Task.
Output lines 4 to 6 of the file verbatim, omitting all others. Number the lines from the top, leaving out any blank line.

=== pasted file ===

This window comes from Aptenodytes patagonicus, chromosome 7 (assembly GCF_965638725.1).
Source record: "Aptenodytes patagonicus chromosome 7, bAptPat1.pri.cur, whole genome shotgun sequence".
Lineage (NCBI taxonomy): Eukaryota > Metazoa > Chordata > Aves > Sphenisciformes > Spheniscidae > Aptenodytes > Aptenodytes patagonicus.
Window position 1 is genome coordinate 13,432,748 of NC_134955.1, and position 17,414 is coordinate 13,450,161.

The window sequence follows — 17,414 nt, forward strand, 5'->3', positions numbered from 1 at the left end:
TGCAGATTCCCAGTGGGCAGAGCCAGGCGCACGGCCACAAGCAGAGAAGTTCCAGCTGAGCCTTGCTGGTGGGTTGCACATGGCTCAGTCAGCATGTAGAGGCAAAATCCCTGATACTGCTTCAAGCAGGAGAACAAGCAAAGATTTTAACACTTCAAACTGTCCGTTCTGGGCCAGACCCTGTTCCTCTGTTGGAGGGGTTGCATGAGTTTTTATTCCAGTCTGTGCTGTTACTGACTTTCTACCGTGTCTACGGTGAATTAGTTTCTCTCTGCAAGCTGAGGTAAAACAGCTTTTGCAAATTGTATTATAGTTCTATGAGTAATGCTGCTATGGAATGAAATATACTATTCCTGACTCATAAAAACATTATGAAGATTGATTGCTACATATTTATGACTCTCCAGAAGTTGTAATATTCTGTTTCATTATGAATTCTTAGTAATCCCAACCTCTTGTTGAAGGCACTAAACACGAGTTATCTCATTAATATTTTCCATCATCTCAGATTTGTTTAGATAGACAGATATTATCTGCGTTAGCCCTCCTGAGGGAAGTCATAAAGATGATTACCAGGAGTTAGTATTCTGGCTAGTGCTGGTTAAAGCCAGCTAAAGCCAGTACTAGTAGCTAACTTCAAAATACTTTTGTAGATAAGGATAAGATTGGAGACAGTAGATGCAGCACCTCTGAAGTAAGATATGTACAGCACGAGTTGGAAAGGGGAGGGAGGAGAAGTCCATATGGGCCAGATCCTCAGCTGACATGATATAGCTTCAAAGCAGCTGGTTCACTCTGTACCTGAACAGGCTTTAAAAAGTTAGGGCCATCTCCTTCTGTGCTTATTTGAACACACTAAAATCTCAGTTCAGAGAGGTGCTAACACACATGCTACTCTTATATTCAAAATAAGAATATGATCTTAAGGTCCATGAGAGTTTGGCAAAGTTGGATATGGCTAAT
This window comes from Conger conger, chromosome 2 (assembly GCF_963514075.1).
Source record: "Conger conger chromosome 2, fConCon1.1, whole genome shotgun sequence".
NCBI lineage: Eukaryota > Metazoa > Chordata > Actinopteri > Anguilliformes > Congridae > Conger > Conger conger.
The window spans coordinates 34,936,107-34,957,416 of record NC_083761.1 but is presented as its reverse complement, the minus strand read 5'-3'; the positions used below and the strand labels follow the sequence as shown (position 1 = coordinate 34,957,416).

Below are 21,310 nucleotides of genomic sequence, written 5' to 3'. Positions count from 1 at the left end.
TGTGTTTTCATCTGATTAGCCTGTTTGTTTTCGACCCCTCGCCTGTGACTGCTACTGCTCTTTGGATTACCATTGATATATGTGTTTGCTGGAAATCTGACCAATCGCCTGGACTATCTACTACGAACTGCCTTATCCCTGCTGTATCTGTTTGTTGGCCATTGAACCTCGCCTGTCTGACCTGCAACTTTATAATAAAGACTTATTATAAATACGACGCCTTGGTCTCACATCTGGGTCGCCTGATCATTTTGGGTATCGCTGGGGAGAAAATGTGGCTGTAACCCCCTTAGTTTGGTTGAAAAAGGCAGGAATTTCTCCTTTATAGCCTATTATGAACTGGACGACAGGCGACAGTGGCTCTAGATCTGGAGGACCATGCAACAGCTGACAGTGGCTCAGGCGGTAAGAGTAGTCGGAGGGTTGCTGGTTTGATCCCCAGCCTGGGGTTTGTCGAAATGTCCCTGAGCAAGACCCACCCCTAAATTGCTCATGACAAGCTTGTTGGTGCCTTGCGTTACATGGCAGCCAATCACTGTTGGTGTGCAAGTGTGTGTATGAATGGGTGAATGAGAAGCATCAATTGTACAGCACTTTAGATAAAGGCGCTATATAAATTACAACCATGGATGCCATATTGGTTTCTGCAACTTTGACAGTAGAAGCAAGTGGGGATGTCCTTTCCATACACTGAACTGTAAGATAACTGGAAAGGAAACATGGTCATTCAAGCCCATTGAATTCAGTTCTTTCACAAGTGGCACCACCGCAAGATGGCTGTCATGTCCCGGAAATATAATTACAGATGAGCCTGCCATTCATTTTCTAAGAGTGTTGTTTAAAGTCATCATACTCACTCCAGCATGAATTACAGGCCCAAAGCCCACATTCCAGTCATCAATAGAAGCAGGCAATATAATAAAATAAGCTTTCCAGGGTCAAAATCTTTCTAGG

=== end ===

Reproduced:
Window position 1 is genome coordinate 13,432,748 of NC_134955.1, and position 17,414 is coordinate 13,450,161.

The window sequence follows — 17,414 nt, forward strand, 5'->3', positions numbered from 1 at the left end:
TGCAGATTCCCAGTGGGCAGAGCCAGGCGCACGGCCACAAGCAGAGAAGTTCCAGCTGAGCCTTGCTGGTGGGTTGCACATGGCTCAGTCAGCATGTAGAGGCAAAATCCCTGATACTGCTTCAAGCAGGAGAACAAGCAAAGATTTTAACACTTCAAACTGTCCGTTCTGGGCCAGACCCTGTTCCTCTGTTGGAGGGGTTGCATGAGTTTTTATTCCAGTCTGTGCTGTTACTGACTTTCTACCGTGTCTACGGTGAATTAGTTTCTCTCTGCAAGCTGAGGTAAAACAGCTTTTGCAAATTGTATTATAGTTCTATGAGTAATGCTGCTATGGAATGAAATATACTATTCCTGACTCATAAAAACATTATGAAGATTGATTGCTACATATTTATGACTCTCCAGAAGTTGTAATATTCTGTTTCATTATGAATTCTTAGTAATCCCAACCTCTTGTTGAAGGCACTAAACACGAGTTATCTCATTAATATTTTCCATCATCTCAGATTTGTTTAGATAGACAGATATTATCTGCGTTAGCCCTCCTGAGGGAAGTCATAAAGATGATTACCAGGAGTTAGTATTCTGGCTAGTGCTGGTTAAAGCCAGCTAAAGCCAGTACTAGTAGCTAACTTCAAAATACTTTTGTAGATAAGGATAAGATTGGAGACAGTAGATGCAGCACCTCTGAAGTAAGATATGTACAGCACGAGTTGGAAAGGGGAGGGAGGAGAAGTCCATATGGGCCAGATCCTCAGCTGACATGATATAGCTTCAAAGCAGCTGGTTCACTCTGTACCTGAACAGGCTTTAAAAAGTTAGGGCCATCTCCTTCTGTGCTTATTTGAACACACTAAAATCTCAGTTCAGAGAGGTGCTAACACACATGCTACTCTTATATTCAAAATAAGAATATGATCTTAAGGTCCATGAGAGTTTGGCAAAGTTGGATATGGCTAAT